Dizziness (Dizzy) (cont.)
Benjamin Wedro, MD, FACEP, FAAEM
Dr. Ben Wedro practices emergency medicine at Gundersen Clinic, a regional trauma center in La Crosse, Wisconsin. His background includes undergraduate and medical studies at the University of Alberta, a Family Practice internship at Queen's University in Kingston, Ontario and residency training in Emergency Medicine at the University of Oklahoma Health Sciences Center.
Melissa Conrad Stöppler, MD
Melissa Conrad Stöppler, MD, is a U.S. board-certified Anatomic Pathologist with subspecialty training in the fields of Experimental and Molecular Pathology. Dr. Stöppler's educational background includes a BA with Highest Distinction from the University of Virginia and an MD from the University of North Carolina. She completed residency training in Anatomic Pathology at Georgetown University followed by subspecialty fellowship training in molecular diagnostics and experimental pathology.
In this Article
- Dizziness facts
- Introduction to dizziness (feeling dizzy)
- What causes dizziness?
- Low blood pressure as a cause of dizziness
- Postural or orthostatic hypotension as a cause of dizziness
- High blood pressure
- Diabetes as a cause of dizziness
- Endocrine diseases which cause dizziness
- Hyperventilation as a cause of dizziness
- Heart conditions which cause dizziness
- Vasovagal syncope as a cause of dizziness
- Dizziness and vertigo
- What are the symptoms experienced when a person feels dizzy?
- When should I call the doctor for dizziness?
- How is dizziness diagnosed?
- How is vertigo diagnosed?
- How is dizziness treated?
Dizziness and vertigo
Vertigo is often described as feeling dizzy, or as a sensation of spinning. A person may specifically mention that the room seems to be spinning around them. Sometimes the complaint is loss of balance or loss of equilibrium. This often occurs because of irritation in the inner ear (the part of the ear that involves balance, not hearing).
The inner ear has two parts that help the body determine its position in space relative to gravity; 1) the semicircular canals and 2) the vestibule.
There are three semicircular canals that are aligned at right angles to each other. These canals are filled with fluid and are lined with a nerve-filled, crystal-encrusted membrane that transmits information to the cerebellum (the part of the brain that controls balance and coordination). The cerebellum collects information from the eyes (visual stimuli) and the nerve endings in muscles associated with proprioception (the perception of movement), to assist the brain in assessing where the body is in relationship to gravity every time one part of it moves.
Normally, when the head moves, fluid in the semicircular canals shifts, and that information is relayed to the brain. When the head stops moving, the fluid stops as well, and that information is relayed to the brain.
In some cases there may be a short delay in the transmission of this information to the brain. For example, when a person rides on a merry-go-round or spins quickly around in circles, the fluid in the canals develop momentum and though the body stops spinning, the fluid in the semicircular canals may continue to move. This causes vertigo, or a sensation of spinning, and may cause the person to fall or stumble. It also may be associated with vomiting. While kids try to provoke these are symptoms in play, they can be debilitating for an adult.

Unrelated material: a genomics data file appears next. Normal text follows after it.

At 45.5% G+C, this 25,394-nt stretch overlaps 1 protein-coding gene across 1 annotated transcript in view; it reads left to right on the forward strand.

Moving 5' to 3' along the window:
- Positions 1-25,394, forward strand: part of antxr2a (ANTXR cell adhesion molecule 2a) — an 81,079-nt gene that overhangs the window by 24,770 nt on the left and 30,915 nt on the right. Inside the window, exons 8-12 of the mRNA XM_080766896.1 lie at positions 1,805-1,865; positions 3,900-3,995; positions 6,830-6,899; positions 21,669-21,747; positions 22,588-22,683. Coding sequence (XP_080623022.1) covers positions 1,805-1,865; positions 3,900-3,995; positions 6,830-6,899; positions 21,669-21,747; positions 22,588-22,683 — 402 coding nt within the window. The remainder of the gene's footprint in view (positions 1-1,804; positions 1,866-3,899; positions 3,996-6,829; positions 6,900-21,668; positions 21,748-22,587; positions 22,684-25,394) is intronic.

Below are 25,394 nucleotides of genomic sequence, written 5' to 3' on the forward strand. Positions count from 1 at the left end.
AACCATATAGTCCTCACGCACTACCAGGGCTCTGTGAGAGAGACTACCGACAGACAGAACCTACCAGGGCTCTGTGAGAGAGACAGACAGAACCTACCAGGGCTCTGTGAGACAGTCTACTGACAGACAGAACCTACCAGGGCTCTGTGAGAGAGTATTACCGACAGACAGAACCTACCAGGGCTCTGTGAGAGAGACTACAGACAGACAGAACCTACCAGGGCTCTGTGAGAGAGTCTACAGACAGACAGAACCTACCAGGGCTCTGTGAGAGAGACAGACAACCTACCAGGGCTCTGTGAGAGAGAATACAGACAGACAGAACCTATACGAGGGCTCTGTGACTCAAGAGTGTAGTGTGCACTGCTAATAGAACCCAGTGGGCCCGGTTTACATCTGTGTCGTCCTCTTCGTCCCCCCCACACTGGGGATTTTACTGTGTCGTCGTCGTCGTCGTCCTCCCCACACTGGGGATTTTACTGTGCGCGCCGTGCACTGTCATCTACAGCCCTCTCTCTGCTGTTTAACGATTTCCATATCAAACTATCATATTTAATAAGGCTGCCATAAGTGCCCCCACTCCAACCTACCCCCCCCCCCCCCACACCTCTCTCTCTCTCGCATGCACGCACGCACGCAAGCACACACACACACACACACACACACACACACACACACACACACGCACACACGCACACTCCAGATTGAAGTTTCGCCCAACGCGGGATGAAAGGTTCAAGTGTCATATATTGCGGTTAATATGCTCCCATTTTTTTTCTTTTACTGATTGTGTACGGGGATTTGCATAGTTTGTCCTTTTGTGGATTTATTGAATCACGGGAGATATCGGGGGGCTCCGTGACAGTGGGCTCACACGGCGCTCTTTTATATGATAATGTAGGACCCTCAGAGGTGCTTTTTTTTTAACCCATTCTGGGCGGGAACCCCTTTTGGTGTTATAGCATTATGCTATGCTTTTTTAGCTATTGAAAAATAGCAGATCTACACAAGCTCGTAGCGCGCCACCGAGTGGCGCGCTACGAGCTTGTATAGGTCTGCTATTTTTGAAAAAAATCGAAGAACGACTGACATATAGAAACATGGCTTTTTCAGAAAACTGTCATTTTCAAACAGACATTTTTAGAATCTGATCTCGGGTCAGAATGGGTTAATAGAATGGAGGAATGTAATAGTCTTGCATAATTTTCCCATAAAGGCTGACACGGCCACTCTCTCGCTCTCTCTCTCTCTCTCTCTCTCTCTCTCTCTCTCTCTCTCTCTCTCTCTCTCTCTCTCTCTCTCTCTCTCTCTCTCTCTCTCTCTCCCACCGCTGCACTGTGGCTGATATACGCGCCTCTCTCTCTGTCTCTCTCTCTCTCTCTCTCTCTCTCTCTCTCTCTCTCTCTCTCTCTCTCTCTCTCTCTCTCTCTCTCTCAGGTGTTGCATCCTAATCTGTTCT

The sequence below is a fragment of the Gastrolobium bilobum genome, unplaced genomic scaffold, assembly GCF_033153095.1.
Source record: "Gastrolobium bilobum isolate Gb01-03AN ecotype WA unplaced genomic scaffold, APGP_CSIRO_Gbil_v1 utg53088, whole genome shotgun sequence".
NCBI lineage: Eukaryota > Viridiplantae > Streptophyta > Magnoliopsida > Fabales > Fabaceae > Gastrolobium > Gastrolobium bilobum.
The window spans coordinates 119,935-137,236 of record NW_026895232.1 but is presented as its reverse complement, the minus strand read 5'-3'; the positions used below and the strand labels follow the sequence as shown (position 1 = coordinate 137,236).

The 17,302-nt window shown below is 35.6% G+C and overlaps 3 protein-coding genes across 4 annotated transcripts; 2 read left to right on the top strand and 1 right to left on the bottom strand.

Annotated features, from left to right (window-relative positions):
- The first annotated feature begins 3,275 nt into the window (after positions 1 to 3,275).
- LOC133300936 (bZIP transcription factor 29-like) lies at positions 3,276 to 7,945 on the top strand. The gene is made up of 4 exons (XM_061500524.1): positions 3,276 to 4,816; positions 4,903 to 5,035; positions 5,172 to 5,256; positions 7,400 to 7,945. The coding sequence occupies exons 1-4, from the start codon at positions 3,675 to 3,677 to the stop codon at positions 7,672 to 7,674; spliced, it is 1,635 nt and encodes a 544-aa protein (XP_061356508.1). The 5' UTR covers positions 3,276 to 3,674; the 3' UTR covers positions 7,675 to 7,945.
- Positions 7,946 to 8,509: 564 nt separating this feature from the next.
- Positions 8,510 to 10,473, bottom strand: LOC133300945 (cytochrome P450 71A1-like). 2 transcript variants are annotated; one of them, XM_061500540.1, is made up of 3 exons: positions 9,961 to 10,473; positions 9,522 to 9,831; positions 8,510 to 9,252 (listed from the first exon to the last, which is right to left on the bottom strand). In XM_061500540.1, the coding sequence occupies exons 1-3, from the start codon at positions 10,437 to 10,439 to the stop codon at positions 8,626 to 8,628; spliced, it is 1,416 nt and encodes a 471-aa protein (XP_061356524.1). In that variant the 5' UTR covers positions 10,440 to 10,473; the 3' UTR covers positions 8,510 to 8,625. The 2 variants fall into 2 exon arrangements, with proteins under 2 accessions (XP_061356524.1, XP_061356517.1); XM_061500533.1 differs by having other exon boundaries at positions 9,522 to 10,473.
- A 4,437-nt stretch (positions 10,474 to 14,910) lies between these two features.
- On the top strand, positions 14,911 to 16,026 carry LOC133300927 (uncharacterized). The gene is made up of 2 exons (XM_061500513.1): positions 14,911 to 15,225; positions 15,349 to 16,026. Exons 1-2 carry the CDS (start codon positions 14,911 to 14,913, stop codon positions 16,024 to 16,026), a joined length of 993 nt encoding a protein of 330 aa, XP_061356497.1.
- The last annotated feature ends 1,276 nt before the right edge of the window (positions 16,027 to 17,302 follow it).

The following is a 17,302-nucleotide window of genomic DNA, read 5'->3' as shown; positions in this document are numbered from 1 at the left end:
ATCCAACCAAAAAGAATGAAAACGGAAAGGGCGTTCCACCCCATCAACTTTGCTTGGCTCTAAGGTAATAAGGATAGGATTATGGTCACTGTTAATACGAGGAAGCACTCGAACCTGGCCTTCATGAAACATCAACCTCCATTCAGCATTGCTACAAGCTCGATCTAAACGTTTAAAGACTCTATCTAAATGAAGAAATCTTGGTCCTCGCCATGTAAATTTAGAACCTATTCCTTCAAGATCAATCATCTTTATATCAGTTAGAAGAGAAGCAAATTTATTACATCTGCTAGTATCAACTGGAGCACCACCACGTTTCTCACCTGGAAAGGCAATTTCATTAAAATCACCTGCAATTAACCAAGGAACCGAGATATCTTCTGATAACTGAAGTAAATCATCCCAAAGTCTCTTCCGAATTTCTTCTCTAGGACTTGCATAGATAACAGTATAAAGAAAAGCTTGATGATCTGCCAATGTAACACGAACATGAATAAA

- Inflammation: In patients with vertigo, inflammation of the fluid or irritation of the crystals on the membrane that lines the walls of the semicircular canals may cause the spinning sensation even without much head movement. Often, only one canal is involved and the patient may be symptom-free if they don't move.
- Benign paroxysmal positional vertigo (BPPV): BPPV may be caused when the crystals in the inner ear become dislodged and irritate the semicircular canals. Often the cause is not found, but there may be an association with unusual positioning or movement of the head. Examples include moving the head up and down while working on a computer, or dusting something above the level of the head. It is frequently seen in people older than 60 years of age.
- Labyrinthitis: Labyrinthitis (labyrinth=inner ear + itis=inflammation) may follow a viral infection which causes inflammation within the middle ear.
- Meniere's disease: This condition is a disorder of the flow of fluids of the inner ear. Three symptoms usually found together are vertigo, hearing loss, and tinnitus (ringing in the ears).
- Acoustic neuroma: This is a benign tumor of the ear that can be present with vertigo.
- Neurologic: Much less commonly, the cause of vertigo may arise from the brain. Stroke, tumors, seizures and multiple sclerosis may be associated with vertigo.
- Trauma: Vertigo may be a symptom of concussion and minor head trauma.
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